From: Kish Shen <kisshen_at_...5...>

Date: Fri, 11 Apr 2008 23:04:28 +0100

Date: Fri, 11 Apr 2008 23:04:28 +0100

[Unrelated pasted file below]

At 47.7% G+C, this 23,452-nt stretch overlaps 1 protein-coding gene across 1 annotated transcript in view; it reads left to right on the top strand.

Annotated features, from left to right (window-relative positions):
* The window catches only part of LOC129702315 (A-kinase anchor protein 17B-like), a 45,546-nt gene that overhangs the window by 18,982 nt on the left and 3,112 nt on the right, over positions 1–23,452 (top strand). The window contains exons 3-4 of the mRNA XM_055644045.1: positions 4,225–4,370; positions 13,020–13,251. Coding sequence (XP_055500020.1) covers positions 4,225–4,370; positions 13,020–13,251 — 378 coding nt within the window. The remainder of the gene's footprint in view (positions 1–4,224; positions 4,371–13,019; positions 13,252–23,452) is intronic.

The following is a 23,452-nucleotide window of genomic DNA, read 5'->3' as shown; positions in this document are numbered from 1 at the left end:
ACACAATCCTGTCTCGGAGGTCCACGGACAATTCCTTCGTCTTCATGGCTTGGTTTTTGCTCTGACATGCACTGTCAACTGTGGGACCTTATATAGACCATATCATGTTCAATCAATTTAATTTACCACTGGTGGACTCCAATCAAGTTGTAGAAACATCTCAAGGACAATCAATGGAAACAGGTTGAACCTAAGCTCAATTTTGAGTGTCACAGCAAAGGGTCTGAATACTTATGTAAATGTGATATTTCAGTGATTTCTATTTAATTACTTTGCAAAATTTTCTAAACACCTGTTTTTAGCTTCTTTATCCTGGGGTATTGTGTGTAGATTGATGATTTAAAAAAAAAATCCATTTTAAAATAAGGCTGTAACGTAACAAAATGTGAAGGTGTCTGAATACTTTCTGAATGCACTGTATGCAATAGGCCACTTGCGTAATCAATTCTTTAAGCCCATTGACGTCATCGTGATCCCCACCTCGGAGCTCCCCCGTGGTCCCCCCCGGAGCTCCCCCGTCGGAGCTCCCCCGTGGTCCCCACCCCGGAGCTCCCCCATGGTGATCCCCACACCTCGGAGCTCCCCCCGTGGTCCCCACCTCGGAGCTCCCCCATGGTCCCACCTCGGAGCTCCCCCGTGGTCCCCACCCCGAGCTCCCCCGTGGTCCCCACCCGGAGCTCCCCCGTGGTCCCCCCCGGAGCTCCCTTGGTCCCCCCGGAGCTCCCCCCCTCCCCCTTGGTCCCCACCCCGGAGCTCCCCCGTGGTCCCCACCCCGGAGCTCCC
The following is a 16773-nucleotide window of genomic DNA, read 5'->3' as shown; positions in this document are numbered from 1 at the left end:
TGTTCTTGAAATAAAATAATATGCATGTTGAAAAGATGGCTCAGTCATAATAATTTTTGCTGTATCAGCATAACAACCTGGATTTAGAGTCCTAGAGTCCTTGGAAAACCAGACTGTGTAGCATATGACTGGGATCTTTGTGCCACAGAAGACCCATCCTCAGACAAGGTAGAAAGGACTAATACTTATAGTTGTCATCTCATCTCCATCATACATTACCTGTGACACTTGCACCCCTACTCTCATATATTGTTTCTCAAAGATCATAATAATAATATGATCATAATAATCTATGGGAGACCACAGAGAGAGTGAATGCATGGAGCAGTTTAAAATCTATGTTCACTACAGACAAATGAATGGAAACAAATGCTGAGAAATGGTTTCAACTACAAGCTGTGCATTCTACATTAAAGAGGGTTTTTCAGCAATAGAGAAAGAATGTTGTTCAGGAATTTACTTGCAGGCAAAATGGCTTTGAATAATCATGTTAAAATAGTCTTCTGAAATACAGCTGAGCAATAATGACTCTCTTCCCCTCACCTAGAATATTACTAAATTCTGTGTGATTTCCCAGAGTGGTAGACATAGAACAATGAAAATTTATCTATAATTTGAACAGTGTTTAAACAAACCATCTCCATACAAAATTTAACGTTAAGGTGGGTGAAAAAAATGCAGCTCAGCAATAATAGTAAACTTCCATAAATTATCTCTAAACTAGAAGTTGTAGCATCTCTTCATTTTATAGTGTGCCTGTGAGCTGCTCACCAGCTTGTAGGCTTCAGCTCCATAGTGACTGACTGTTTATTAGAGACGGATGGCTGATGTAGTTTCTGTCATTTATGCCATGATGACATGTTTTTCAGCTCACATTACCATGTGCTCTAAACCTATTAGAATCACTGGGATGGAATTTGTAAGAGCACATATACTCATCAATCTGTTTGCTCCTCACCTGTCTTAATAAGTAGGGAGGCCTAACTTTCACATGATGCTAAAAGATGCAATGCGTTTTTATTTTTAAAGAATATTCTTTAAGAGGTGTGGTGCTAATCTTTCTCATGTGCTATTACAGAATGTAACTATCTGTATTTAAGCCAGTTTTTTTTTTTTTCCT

Valerio wrote: > No, the tool itself is written in C++. > Normally, it would ne much easier to write something like this in ECLiPSe itself. Was there any specific reasons why C++ was used? In addition, if you could generate the constraints in a printed form, to be placed into a file, you should be able to generate the constraint in a form that you can post directly, as Joachim suggested. I am not sure if you are familiar with ECLiPSe/Prolog, but constraints (and expressions in general) are just Prolog structures, so you should be able to build any expression when you run a ECLiPSe program, i.e. a constraint does not have to appear in source form (this is unlike expressions in languages such as C, for example). For example, you can have a rule: negate(E, NegatedE) :- NegatedE = neg(E). which creates a negated version of E. So you should be able to write rules to build the subexpressions for and, or, etc, as you have shown in your example. and when you created your final expression, you should be able to just post it: ... generate_one_constraint(Data, Constraint), ic:Constraint, where Data is the data you need to generate the constraint (you can of course read this in from a data file). Cheers, Kish . > Here is the complete for code for a small example. I omitted the > faulty version of the EFSM, as it would be pretty redundant in this > case: > > % main for loop > > (for(I,1,T1), param( IN1, IN2, OUT1, OUT2, REG, A, B, C, A_F, B_F, > C_F, OUT1_F, OUT2_F, REG_F, E1, E2, E3, E4, E5, E6, E7, E1_F, E2_F, > E3_F, E4_F, E5_F, E6_F, E7_F ) do > > ( I1 is I+1, > > % constraint on signals and states at each clock cycle > neg((REG[I] #= REG_F[I]) and (A[I] #= A_F[I]) and (B[I] #= B_F[I]) > and (C[I] #= C_F[I])), > > % ----- FAULT FREE ----- > > % constraint on state activity in each clock cycle > ((A[I] and neg(B[I]) and neg(C[I])) or (B[I] and neg(A[I]) and > neg(C[I])) or (C[I] and neg(A[I]) and neg(B[I]))), > > % constraint on transition activity in each clock cycle > ((E1[I] and neg(E2[I]) and neg(E3[I]) and neg(E4[I]) and neg(E5[I]) > and neg(E6[I]) and neg(E7[I])) or (E2[I] and neg(E1[I]) and neg(E3[I]) > and neg(E4[I]) and neg(E5[I]) and neg(E6[I]) and neg(E7[I])) or (E3[I] > and neg(E1[I]) and neg(E2[I]) and neg(E4[I]) and neg(E5[I]) and > neg(E6[I]) and neg(E7[I])) or (E4[I] and neg(E1[I]) and neg(E2[I]) and > neg(E3[I]) and neg(E5[I]) and neg(E6[I]) and neg(E7[I])) or (E5[I] and > neg(E1[I]) and neg(E2[I]) and neg(E3[I]) and neg(E4[I]) and neg(E6[I]) > and neg(E7[I])) or (E6[I] and neg(E1[I]) and neg(E2[I]) and neg(E3[I]) > and neg(E4[I]) and neg(E5[I]) and neg(E7[I])) or (E7[I] and neg(E1[I]) > and neg(E2[I]) and neg(E3[I]) and neg(E4[I]) and neg(E5[I]) and > neg(E6[I]))), > > % transition #1 > > (C[I] and neg(IN2[I] #= 0)) => E1[I], > E1[I] => (C[I] and neg(IN2[I] #= 0)), > (E1[I] and ((C[I] and neg(IN2[I] #= 0)))) => (REG[I1] #= REG[I] + > IN2[I] and OUT1[I1] #= 1 and OUT2[I1] #= 1), > > % transition #2 > > (C[I] and neg(neg(IN2[I] #= 0)) and IN1[I] #= 0) => E2[I], > E2[I] => (C[I] and neg(neg(IN2[I] #= 0)) and IN1[I] #= 0), > (E2[I] and ((C[I] and neg(neg(IN2[I] #= 0)) and IN1[I] #= 0))) => > (OUT1[I1] #= REG[I] and OUT2[I1] #= quot_div(REG[I],2) and REG[I1] #= > REG[I]), > > % transition #3 > > (C[I] and neg(neg(IN2[I] #= 0)) and neg(IN1[I] #= 0)) => E3[I], > E3[I] => (C[I] and neg(neg(IN2[I] #= 0)) and neg(IN1[I] #= 0)), > (E3[I] and ((C[I] and neg(neg(IN2[I] #= 0)) and neg(IN1[I] #= 0)))) > => (OUT1[I1] #= quot_div(REG[I],2) and OUT2[I1] #= REG[I] and REG[I1] > #= REG[I]), > > % transition #4 > > (A[I] and neg(neg(IN1[I] #= 0))) => E4[I], > E4[I] => (A[I] and neg(neg(IN1[I] #= 0))), > (E4[I] and ((A[I] and neg(neg(IN1[I] #= 0))))) => (REG[I1] #= IN2[I] > and OUT1[I1] #= 0 and OUT2[I1] #= 0), > > % transition #5 > > (A[I] and neg(IN1[I] #= 0)) => E5[I], > E5[I] => (A[I] and neg(IN1[I] #= 0)), > (E5[I] and ((A[I] and neg(IN1[I] #= 0)))) => (REG[I1] #= IN1[I] and > OUT1[I1] #= 1 and OUT2[I1] #= 1), > > % transition #6 > > (B[I] and neg(REG[I] #= 1)) => E6[I], > E6[I] => (B[I] and neg(REG[I] #= 1)), > (E6[I] and ((B[I] and neg(REG[I] #= 1)))) => (OUT1[I1] #= 0 and > OUT2[I1] #= 0 and REG[I1] #= REG[I]), > > % transition #7 > > (B[I] and neg(neg(REG[I] #= 1))) => E7[I], > E7[I] => (B[I] and neg(neg(REG[I] #= 1))), > (E7[I] and ((B[I] and neg(neg(REG[I] #= 1))))) => (OUT1[I1] #= REG[I] > * 2 and OUT2[I1] #= REG[I] and REG[I1] #= REG[I]), > > > % constraint for state A > A[I1] #= ((E1[I] and (neg(E2[I])) and (neg(E3[I])) and (neg(E6[I]))) > or (E2[I] and (neg(E1[I])) and (neg(E3[I])) and (neg(E6[I]))) or > (E3[I] and (neg(E1[I])) and (neg(E2[I])) and (neg(E6[I]))) or (E6[I] > and (neg(E1[I])) and (neg(E2[I])) and (neg(E3[I])))), > > % constraint for state B > B[I1] #= ((E5[I] and (neg(E7[I]))) or (E7[I] and (neg(E5[I])))), > > % constraint for state C > C[I1] #= ((E4[I])), > > % implication for state A > (E1[I] or E2[I] or E3[I] or E6[I]) => A[I1], > > % implication for state B > (E5[I] or E7[I]) => B[I1], > > % implication for state C > (E4[I]) => C[I1], > > % end of the main for loop > )), > > In the meanwhile, I thought of a possible solution to the arguments > limit. Probably I should use just one variable for each transition > (e.g. a variable named E) and make it an array with as many elements > as the number of transitions. For example, instead of writing E5 I > might write E[5]. > Do you think such a solution would be feasible? > > Valerio Guarnieri > > ------------------------------------------------------------------------- > This SF.net email is sponsored by the 2008 JavaOne(SM) Conference > Don't miss this year's exciting event. There's still time to save $100. > Use priority code J8TL2D2. > http://ad.doubleclick.net/clk;198757673;13503038;p?http://java.sun.com/javaone > _______________________________________________ > ECLiPSe-CLP-Users mailing list > ECLiPSe-CLP-Users_at_lists.sourceforge.net > https://lists.sourceforge.net/lists/listinfo/eclipse-clp-users >Received on Fri Apr 11 2008 - 15:04:38 CEST